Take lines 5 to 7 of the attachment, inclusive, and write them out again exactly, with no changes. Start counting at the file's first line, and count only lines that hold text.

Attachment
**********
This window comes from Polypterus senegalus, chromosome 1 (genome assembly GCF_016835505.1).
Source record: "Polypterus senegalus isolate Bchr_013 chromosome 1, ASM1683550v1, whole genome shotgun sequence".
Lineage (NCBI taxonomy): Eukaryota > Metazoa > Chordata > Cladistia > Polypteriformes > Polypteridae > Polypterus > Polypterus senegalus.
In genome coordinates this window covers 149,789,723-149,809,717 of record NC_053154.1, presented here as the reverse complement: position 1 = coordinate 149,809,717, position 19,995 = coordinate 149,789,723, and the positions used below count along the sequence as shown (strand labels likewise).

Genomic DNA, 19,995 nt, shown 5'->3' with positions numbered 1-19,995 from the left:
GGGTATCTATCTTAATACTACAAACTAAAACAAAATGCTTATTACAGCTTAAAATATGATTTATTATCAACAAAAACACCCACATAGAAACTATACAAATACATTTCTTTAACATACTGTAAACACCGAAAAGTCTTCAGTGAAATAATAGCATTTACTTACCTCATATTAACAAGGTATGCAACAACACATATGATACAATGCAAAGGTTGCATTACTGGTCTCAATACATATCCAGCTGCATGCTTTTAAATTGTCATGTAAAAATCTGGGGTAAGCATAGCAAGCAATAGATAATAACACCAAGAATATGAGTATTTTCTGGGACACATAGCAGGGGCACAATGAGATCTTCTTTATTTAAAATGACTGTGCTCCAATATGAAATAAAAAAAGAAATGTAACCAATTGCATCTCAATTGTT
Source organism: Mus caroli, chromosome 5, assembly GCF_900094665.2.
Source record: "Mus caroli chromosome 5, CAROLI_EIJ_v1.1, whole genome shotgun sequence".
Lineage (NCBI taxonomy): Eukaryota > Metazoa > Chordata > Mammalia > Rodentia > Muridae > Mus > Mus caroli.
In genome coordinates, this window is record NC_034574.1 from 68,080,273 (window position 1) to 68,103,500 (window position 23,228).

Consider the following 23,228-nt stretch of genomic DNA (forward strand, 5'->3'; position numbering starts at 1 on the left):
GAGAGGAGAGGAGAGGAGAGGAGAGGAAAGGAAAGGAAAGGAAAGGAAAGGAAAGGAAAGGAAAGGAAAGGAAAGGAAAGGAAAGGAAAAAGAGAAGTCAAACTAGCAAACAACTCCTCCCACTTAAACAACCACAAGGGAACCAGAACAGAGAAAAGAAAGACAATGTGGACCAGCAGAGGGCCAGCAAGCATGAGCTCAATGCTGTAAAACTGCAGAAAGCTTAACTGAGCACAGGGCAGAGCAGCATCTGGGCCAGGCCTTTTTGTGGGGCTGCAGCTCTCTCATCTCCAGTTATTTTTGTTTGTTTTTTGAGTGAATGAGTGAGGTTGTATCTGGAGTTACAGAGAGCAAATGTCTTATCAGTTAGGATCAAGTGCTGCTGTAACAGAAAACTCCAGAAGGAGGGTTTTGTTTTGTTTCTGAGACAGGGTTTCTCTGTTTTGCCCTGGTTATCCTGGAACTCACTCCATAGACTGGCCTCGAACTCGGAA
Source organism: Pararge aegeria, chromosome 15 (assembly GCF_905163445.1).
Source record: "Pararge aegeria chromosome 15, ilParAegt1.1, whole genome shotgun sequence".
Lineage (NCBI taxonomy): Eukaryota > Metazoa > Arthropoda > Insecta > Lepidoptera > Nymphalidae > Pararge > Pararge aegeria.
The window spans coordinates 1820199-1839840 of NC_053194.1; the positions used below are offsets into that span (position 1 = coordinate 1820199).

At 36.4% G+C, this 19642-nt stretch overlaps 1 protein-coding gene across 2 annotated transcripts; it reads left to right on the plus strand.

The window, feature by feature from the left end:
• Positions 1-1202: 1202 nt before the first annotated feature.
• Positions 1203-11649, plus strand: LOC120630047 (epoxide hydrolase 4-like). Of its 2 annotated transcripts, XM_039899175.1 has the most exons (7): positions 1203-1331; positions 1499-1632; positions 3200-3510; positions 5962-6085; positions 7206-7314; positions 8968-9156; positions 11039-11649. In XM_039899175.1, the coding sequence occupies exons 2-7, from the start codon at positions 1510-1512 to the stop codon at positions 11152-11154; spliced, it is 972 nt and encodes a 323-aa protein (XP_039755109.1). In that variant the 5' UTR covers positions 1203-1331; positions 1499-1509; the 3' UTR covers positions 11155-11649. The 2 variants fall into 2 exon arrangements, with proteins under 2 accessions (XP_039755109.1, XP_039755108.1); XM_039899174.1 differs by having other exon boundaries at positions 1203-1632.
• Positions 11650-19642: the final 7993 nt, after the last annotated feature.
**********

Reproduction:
Genomic DNA, 19,995 nt, shown 5'->3' with positions numbered 1-19,995 from the left:
GGGTATCTATCTTAATACTACAAACTAAAACAAAATGCTTATTACAGCTTAAAATATGATTTATTATCAACAAAAACACCCACATAGAAACTATACAAATACATTTCTTTAACATACTGTAAACACCGAAAAGTCTTCAGTGAAATAATAGCATTTACTTACCTCATATTAACAAGGTATGCAACAACACATATGATACAATGCAAAGGTTGCATTACTGGTCTCAATACATATCCAGCTGCATGCTTTTAAATTGTCATGTAAAAATCTGGGGTAAGCATAGCAAGCAATAGATAATAACACCAAGAATATGAGTATTTTCTGGGACACATAGCAGGGGCACAATGAGATCTTCTTTATTTAAAATGACTGTGCTCCAATATGAAATAAAAAAAGAAATGTAACCAATTGCATCTCAATTGTT
Source organism: Mus caroli, chromosome 5, assembly GCF_900094665.2.